Pondering a small metal shop

Discussion in 'Hangar Talk' started by Sac Arrow, Jan 13, 2020.

  1. Sac Arrow

    Sac Arrow Touchdown! Greaser!

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    Okay, Pops used to have a couple small metal lathes and a decent shop that traveled around the world. I used to play around with it, and made a couple little steam engines plus I got to play with big league equipment in lower division ME shop classes. I know my way around machinery. But I'm rusty. You see what I did there.

    I don't have much space. I can set up something semi permanent, but I would like to end up with a setup that allows me to machine small things. Not an @Ted DuPuis Cobra differential, but a reasonably priced setup as to where I can have metal lathe and milling capabilties, making, say, little engines and (I hate the word) whatnot. Maybe I can machine a replacement part in my bike that broke or upgrade it.

    I have like... a small corner in a garage to play with. That's it. Think about a machine shop in a submarine. Or on the ISS. I do not think there is a machine shop in the ISS. But I wouldn't be surprised if submarines have them. Ships do.
     
  2. Capt. Geoffrey Thorpe

    Capt. Geoffrey Thorpe Touchdown! Greaser!

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    Emco Maximat Super 11 lathe and Mill.

    I have the lathe (without the mill attachment) in my lab at school - not a heavy duty metal hogging machine, but nicely made.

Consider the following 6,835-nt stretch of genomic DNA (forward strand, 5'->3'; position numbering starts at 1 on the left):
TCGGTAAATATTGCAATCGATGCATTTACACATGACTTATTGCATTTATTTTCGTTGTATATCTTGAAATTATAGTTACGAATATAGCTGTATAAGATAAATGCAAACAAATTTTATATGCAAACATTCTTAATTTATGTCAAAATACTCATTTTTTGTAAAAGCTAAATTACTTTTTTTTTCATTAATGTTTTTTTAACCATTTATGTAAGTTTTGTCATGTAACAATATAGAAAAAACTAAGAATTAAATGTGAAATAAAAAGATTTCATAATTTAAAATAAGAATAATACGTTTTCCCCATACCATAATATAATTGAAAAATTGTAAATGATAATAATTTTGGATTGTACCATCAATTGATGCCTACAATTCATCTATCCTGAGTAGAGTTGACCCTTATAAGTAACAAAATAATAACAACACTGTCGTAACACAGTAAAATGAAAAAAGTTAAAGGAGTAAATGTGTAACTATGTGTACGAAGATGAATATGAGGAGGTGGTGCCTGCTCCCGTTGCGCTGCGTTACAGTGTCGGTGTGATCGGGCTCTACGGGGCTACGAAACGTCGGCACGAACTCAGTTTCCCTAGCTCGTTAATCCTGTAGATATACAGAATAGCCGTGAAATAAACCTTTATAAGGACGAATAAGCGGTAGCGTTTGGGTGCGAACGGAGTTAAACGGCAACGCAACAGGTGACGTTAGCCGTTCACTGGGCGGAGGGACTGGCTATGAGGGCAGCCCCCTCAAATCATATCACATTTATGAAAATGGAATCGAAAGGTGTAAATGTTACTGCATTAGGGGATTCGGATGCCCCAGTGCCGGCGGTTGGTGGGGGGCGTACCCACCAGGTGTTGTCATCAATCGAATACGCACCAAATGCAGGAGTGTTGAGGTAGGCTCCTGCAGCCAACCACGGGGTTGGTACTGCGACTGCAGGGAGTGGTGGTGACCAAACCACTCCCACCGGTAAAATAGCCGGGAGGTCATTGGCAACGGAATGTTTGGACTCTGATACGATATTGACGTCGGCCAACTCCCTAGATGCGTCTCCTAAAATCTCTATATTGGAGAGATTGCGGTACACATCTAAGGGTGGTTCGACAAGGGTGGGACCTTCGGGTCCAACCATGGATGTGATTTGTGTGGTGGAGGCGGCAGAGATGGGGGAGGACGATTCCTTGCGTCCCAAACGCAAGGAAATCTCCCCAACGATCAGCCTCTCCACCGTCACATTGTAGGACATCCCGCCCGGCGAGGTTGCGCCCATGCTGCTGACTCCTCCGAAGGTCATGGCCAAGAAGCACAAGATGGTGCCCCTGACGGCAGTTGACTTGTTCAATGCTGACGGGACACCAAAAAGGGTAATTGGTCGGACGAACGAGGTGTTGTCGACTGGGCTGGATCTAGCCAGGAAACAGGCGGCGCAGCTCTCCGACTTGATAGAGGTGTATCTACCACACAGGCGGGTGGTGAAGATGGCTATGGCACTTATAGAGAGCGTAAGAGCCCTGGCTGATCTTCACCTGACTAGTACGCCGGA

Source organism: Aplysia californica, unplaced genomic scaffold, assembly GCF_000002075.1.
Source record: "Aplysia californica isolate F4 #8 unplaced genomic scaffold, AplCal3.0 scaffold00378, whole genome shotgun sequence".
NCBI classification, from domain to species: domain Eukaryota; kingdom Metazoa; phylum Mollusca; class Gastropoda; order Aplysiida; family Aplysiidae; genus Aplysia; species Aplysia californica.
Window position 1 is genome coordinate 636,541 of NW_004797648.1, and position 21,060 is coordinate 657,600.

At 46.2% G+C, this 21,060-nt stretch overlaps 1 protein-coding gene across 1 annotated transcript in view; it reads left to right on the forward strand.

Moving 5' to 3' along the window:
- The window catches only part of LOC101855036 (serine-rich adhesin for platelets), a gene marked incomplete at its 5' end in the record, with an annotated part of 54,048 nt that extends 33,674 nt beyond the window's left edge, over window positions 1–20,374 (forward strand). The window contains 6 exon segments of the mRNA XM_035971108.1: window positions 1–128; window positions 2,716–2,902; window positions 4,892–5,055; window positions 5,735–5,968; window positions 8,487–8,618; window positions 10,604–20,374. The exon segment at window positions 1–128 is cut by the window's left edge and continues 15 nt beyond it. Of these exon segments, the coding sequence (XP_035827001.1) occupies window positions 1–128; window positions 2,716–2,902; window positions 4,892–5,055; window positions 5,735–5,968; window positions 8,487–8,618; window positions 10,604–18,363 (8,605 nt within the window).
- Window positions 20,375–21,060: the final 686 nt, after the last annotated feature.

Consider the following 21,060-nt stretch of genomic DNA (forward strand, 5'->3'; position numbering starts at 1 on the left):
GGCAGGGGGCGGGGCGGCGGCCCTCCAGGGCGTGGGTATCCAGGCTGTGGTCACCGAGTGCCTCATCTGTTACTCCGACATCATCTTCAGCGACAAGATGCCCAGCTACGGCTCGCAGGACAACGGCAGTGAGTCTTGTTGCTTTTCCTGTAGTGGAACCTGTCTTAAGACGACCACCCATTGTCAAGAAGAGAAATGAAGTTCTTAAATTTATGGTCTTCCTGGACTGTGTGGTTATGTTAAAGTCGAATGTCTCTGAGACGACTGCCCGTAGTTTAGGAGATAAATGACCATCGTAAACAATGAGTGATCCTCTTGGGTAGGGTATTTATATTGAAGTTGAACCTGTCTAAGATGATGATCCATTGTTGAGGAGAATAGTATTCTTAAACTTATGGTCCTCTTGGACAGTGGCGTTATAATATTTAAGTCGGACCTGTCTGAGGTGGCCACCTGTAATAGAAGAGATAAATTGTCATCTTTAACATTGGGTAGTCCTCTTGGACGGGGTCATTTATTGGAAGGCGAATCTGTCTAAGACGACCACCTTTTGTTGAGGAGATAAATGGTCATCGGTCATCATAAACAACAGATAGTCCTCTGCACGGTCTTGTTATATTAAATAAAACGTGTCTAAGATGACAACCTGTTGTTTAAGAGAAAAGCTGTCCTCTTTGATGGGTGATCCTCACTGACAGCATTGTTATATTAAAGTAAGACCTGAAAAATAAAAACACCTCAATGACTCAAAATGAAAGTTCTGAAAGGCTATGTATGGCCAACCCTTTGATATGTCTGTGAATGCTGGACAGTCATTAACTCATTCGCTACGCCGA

[​IMG]

     
    Last edited: Jan 13, 2020
  3. biplanebob

    biplanebob Pre-takeoff checklist

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    re: machine shop on a submarine, A few years ago I toured the USS Torsk in Baltimore's Inner Harbor. There was a small repair shop on board that included an Atlas 6x18 metal lathe.
     
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  4. brcase

    brcase Pattern Altitude

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    I keep thinking I would like to do something similar, not sure what kind of machine to recommend. My issue is I have friend with a nice mill and lathe in his garage that he is usually looking for some small project to work on. I highly recommend this method for getting small machine projects done. Just finishing up installing a new brake system on my sailplane.

    Brian
     
  5. Mtns2Skies

    Mtns2Skies Super Moderator Management Council Member

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    As a manufacturing engineer I get to machine occasionally at work on-top of the extensive amount of machining I learned at school. It's always been a dream of mine to set-up a small machine shop and get PMA's for Cessna parts.
     
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  6. CharlieD3

    CharlieD3 Line Up and Wait

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  7. TRocket

    TRocket Line Up and Wait

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    I think that is the first one I have seen that actually had the guard on it!
     
  8. AGLyme

    AGLyme Pre-takeoff checklist

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    Buy a solid used "Bridgeport"... the machine that can make itself... if you Google, you will find a pile of them for sale... for under $3k.
     
  9. asicer

    asicer Final Approach